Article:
The History of Transcendental Meditation
Maharishi Mahesh Yogi (“Maharishi”) (1917-2008), is the founder of the Transcendental Meditation technique. Maharishi Mahesh Yogi is the great teacher and sage from India who introduced the TM technique to the wider world. Maharishi began publicly teaching a Vedic-based meditation technique inspired by his teacher, a leading figure in the Vedic tradition, an ancient tradition of knowledge rooted in the sub-continent of India.
What is Transcendental Meditation?
Transcendental Meditation, also called TM, technique of meditation in which practitioners mentally repeat a special Sanskrit word or phrase (mantra) with the aim of achieving a state of inner peace and bodily calm. The technique was taught by the Hindu monk Swami Brahmananda Saraswati, also known as Guru Dev (died 1953), and was promoted internationally from the late 1950s by one of his disciples, the Maharishi Mahesh Yogi, through the latter’s Spiritual Regeneration Movement.
The Maharishi coined the term Transcendental Meditation to distinguish the technique from other meditative practices and to emphasize its independence from Hinduism. In the West, Transcendental Meditation eventually came to be taught and practiced as a secular path toward mental, emotional, and physical well-being. The popularity of Transcendental Meditation in the West increased significantly in the late 1960s, when the British rock group the Beatles and other celebrities joined the Maharishi’s following and began to meditate.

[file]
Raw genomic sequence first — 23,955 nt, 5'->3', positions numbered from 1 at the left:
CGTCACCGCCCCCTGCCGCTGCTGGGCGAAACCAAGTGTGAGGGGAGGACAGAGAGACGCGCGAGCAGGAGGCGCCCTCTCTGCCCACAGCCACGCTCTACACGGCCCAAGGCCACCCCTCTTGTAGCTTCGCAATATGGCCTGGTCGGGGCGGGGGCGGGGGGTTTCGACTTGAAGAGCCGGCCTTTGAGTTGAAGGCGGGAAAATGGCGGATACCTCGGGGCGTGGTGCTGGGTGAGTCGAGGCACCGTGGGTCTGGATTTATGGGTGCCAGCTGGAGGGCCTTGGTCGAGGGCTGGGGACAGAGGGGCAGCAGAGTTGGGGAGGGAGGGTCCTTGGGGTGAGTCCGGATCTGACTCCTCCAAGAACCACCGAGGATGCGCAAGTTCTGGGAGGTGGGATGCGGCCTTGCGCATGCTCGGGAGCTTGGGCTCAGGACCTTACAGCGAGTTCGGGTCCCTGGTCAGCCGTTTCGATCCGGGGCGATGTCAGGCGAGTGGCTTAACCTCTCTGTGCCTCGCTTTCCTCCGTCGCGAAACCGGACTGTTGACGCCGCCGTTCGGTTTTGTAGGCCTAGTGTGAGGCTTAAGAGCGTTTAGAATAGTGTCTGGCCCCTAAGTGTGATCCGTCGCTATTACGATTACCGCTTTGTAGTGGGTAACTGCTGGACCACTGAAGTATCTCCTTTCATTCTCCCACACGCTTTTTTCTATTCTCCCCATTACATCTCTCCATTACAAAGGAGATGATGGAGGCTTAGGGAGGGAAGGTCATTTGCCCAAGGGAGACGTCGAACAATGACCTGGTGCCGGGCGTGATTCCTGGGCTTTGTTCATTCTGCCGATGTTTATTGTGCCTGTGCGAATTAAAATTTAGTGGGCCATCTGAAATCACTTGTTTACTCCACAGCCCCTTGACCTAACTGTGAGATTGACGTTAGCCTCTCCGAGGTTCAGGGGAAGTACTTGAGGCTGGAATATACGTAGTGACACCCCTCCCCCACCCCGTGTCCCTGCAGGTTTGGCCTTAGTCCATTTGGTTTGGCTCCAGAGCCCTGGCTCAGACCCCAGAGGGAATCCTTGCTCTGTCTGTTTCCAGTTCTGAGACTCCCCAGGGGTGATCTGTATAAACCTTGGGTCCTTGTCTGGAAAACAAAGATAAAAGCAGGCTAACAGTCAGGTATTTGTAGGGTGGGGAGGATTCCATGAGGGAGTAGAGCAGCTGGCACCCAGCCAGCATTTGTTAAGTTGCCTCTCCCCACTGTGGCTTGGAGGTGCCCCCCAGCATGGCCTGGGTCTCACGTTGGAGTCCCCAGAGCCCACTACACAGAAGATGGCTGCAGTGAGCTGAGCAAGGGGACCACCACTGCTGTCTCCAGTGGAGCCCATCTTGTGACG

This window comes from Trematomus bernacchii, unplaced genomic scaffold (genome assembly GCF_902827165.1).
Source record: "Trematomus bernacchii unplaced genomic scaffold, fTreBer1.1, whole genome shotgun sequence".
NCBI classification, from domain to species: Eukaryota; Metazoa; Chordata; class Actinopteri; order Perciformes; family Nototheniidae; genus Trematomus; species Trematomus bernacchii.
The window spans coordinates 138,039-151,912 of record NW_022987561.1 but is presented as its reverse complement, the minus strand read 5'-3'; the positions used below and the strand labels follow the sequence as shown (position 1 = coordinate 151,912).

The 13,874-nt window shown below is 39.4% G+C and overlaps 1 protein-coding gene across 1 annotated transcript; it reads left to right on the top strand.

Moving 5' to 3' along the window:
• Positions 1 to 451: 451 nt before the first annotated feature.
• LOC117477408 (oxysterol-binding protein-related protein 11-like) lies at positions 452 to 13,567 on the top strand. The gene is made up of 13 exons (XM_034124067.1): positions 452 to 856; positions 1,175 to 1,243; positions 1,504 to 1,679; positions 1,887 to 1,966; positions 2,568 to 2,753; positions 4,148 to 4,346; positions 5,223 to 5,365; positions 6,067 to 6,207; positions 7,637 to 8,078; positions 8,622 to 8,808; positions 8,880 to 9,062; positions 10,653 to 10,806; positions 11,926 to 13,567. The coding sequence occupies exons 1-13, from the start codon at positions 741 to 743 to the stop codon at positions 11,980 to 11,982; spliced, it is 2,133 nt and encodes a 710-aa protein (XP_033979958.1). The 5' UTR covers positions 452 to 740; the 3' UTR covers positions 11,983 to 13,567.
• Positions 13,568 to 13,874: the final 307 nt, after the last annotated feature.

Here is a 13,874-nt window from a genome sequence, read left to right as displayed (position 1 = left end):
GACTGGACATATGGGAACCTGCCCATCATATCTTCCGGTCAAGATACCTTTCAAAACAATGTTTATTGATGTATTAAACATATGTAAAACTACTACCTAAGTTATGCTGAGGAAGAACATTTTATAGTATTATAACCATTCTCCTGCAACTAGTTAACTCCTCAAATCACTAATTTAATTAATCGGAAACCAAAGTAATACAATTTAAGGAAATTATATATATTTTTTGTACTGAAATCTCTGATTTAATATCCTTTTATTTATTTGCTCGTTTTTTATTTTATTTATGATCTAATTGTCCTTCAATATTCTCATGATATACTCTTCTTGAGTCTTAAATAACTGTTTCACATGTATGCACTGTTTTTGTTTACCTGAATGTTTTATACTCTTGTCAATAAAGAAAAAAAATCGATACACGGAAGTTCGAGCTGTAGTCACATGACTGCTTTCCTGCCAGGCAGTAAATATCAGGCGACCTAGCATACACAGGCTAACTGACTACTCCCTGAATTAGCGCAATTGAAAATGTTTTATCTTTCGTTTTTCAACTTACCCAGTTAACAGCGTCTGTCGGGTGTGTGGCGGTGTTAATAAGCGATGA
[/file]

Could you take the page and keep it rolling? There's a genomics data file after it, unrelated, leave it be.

Through the repetition of a mantra, the practitioner of Transcendental Meditation aims to still the activity of thought and to experience a deep state of relaxation, which is said to lead to enhanced contentment, vitality, and creativity. To practice Transcendental Meditation, a person must first be initiated by a teacher. This involves sessions of formal instruction followed by a brief ceremony in which the person receives a mantra, which is selected by the teacher on the basis of the person’s temperament and occupation. There are three subsequent “checking” sessions, in which the person meditates under the teacher’s observation. The person then begins meditating independently twice a day for periods of 20 minutes each and continues to do so indefinitely.
Transcendental Meditation relaxes and vitalizes the body and the mind by reducing stress and anxiety, lowering blood pressure (hypertension), enhancing creativity and other intellectual abilities, and relieving depression.
Learning and Practicing Transcendental Meditation
Unlike some forms of meditation, TM technique requires a seven-step course of instruction from a certified teacher.